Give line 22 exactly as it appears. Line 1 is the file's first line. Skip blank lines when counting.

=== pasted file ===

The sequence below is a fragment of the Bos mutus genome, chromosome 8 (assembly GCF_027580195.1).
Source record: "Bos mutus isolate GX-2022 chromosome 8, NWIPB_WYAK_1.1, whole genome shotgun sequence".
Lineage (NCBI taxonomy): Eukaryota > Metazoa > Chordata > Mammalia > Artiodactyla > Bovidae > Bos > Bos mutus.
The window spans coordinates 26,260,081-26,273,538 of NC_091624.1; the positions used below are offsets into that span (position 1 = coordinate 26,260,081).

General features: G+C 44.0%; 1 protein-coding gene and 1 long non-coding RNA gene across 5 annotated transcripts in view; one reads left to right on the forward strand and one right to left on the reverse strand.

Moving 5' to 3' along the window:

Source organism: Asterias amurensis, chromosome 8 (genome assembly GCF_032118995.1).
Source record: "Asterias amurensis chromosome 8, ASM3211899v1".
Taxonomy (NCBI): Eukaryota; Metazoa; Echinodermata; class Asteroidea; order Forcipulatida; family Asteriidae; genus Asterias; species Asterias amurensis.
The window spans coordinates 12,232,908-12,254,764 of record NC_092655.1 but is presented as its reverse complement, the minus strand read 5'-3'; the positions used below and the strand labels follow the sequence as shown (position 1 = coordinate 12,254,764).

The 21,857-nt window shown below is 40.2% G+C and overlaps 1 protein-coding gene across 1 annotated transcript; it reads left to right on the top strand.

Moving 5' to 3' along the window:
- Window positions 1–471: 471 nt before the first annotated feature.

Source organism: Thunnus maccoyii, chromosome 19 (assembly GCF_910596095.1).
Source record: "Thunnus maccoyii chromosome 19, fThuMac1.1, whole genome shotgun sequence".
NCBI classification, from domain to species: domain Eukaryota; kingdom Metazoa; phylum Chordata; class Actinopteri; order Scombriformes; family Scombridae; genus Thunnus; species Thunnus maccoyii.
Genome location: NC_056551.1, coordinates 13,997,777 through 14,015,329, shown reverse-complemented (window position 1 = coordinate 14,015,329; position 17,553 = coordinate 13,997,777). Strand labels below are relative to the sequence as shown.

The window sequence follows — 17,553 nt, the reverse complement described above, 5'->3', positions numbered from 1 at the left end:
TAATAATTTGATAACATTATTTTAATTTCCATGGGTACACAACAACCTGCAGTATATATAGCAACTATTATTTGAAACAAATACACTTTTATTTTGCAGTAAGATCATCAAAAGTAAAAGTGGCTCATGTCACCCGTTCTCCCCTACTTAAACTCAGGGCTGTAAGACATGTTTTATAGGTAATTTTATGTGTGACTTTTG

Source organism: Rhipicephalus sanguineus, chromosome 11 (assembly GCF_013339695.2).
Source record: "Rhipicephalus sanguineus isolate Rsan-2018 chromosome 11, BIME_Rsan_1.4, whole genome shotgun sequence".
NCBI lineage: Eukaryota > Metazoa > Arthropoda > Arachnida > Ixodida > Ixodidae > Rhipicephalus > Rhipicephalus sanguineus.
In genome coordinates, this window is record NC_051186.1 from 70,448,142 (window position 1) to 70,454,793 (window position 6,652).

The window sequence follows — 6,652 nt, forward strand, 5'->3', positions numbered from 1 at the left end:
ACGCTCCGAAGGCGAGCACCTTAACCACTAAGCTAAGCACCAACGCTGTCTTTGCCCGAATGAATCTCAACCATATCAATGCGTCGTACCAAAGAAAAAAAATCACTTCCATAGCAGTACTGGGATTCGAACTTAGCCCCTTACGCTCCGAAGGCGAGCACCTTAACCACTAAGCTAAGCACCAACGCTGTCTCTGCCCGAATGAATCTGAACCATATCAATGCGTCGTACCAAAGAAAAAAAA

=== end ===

NCBI lineage: Eukaryota > Metazoa > Arthropoda > Arachnida > Ixodida > Ixodidae > Rhipicephalus > Rhipicephalus sanguineus.